Day 90. The day began with a wait. No, the wait began much earlier. Maybe a few weeks ago. A wait of several years that had finally come down to days and then hours. The preparations had begun too. But preparations of a different kind. No shopping for gifts. A voucher arranged for instead. No shopping for groceries or handing over a list of what fish or meat to buy. All that had been replaced by repeated reviews of the menus of various restaurants on the mobile. As the Dday dawned, there was none of the rush to wake up early and head for the kitchen. No aroma of the dal being seasoned, no rhythm of the vegetables being chopped, no quick glances at the recipe book, no checking of the seasoning or tasting to see if the meat was tender enough. The air was strangely odourless. Strangely quiet. The quiet only broken by reminder calls to the restaurant. The food had been arranged for. It would reach on time, I was assured. It was now time to prepare for the ritual itself. The thali was ready. Kajal, ghee, dahi and chandan in place along with the dhaan-durba. The lamp stood there, oiled and ready to be lit. It was all perfect. Yet, something seemed amiss. My hands didn’t smell of the chandan that had been made into a fine paste or the mustard oil that had poured into the lamp and its wick soaked. No scent, neither sweet like sandalwood, nor pungent like mustard oil. As evening fell, and the time drew near, I took out the sari and the accessories that I had kept ready from the night before and dressed up. Ready, I waited for the doorbell to ring. And missing the sounds and scents I associate Bhaiphota with. And then they arrived. My two brothers. And suddenly the air felt lighter, fragrant even. Fragrant with love, the only other thing that can be more appetising than the aroma of a delicious homecooked meal. As I put photas on their foreheads, and said the mantra in my mind, praying for their well-being, I also said a silent note of thanks. For, the wait had ended. The wait to see that shiny mark on my brother’s forehead before the sandalwood paste turns dry and cakey. Yes, the wait had ended. Not perhaps in the manner I would have liked it to end. Not with the scent of spices filling up my senses. Not with all my brothers around me. But there’s hope yet. If this wait has ended, the others will come too. Some day. Till then, my heart is filled with gratitude and joy and a little bit of greed.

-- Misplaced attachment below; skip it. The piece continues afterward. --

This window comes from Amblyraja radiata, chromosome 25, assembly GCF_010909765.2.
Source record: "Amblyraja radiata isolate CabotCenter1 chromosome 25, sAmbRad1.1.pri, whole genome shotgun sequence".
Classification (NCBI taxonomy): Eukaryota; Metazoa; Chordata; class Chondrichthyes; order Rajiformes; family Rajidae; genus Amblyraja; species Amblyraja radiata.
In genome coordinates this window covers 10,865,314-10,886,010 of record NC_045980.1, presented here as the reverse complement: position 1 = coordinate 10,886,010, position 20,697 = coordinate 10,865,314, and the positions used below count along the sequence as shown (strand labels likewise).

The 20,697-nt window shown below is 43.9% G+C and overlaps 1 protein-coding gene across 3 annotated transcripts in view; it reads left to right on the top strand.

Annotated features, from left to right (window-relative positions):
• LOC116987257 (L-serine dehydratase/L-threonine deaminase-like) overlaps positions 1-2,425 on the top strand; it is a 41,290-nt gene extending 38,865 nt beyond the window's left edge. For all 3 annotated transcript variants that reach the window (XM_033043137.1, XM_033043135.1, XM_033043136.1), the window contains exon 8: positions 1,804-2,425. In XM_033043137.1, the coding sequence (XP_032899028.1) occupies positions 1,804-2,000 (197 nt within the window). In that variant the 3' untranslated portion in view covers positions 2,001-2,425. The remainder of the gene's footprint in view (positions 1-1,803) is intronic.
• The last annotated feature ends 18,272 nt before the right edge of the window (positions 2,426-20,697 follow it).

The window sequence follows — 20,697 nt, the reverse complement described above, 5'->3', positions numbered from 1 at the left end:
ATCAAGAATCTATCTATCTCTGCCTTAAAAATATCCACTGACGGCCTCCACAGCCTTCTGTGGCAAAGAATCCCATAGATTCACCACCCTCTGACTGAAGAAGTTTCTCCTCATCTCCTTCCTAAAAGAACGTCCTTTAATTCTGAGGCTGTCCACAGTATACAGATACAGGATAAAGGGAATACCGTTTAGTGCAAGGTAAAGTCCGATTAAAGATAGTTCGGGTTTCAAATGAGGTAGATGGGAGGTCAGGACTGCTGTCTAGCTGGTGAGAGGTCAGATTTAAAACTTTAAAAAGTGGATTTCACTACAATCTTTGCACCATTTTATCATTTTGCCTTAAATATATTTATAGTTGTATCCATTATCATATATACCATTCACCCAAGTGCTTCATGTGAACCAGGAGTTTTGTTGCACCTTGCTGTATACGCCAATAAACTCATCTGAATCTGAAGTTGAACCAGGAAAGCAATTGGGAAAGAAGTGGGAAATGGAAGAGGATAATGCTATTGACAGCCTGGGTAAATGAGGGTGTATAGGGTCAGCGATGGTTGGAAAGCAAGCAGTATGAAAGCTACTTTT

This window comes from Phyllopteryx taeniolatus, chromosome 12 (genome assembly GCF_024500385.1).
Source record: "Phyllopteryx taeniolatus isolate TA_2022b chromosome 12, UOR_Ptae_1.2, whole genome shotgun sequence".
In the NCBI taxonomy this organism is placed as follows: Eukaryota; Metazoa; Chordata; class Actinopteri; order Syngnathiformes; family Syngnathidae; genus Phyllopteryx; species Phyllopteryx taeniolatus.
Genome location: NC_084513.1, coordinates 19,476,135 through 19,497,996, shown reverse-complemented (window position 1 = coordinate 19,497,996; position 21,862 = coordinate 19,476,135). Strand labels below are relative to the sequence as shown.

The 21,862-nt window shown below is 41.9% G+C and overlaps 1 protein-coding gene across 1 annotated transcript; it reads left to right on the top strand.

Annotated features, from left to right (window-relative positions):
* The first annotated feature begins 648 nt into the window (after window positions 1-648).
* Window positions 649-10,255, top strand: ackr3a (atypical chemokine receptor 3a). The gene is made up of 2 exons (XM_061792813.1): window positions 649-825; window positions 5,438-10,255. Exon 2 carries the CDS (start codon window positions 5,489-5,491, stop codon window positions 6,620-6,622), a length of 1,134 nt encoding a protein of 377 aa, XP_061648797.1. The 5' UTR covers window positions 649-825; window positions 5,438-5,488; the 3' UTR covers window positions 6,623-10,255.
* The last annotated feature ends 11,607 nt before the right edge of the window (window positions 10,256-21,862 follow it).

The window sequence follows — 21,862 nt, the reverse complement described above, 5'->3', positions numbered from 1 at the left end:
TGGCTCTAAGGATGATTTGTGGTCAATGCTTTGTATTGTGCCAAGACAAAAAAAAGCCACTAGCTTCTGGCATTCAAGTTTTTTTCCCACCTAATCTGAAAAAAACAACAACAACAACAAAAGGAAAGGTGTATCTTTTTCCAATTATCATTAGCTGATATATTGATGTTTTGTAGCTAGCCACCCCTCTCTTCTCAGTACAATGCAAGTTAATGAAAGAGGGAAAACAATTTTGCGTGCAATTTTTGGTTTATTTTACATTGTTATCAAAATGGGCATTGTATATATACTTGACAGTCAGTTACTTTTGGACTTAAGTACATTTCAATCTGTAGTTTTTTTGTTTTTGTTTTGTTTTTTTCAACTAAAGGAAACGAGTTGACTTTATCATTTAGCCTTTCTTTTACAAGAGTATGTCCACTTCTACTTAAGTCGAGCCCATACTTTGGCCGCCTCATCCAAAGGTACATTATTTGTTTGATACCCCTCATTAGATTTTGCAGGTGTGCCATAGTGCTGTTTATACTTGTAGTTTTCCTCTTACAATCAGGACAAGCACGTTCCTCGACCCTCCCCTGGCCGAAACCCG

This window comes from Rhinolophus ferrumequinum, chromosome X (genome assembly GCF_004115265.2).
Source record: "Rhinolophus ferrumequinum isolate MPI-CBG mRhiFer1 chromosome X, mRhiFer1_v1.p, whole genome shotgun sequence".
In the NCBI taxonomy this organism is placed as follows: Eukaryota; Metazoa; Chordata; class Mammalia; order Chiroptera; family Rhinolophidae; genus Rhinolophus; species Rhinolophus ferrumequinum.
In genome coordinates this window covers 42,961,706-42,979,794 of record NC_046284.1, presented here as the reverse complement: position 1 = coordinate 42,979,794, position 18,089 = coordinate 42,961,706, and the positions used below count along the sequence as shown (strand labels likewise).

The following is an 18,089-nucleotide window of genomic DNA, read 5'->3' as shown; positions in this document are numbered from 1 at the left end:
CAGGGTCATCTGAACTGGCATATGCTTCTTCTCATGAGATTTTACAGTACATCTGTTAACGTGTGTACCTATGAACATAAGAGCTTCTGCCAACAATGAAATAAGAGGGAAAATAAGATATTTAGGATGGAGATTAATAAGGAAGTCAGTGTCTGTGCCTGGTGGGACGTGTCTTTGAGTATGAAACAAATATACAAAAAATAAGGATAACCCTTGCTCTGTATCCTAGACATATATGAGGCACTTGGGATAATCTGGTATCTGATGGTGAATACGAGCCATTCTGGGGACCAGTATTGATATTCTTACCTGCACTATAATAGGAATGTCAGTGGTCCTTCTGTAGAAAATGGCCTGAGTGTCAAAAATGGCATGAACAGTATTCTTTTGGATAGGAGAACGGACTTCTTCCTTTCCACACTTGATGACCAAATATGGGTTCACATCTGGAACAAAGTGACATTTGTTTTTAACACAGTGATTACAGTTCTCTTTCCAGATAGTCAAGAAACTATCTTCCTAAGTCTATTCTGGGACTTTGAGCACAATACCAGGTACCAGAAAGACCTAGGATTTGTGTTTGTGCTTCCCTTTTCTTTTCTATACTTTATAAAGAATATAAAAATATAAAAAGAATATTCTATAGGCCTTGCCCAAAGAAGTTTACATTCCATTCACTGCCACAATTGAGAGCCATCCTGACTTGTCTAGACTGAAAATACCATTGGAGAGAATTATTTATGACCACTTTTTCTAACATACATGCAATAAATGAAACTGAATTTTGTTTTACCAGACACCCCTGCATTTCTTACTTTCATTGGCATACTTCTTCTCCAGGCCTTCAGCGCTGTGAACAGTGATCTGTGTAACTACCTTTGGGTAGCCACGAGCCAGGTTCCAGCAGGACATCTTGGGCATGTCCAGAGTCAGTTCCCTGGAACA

The sari is a south cotton from Nalli, a Puja gift from a sister-in-law. The blouse is yet to be stitched but another one from an old sari seemed a perfect match. Neckpiece and earrings from Fab.

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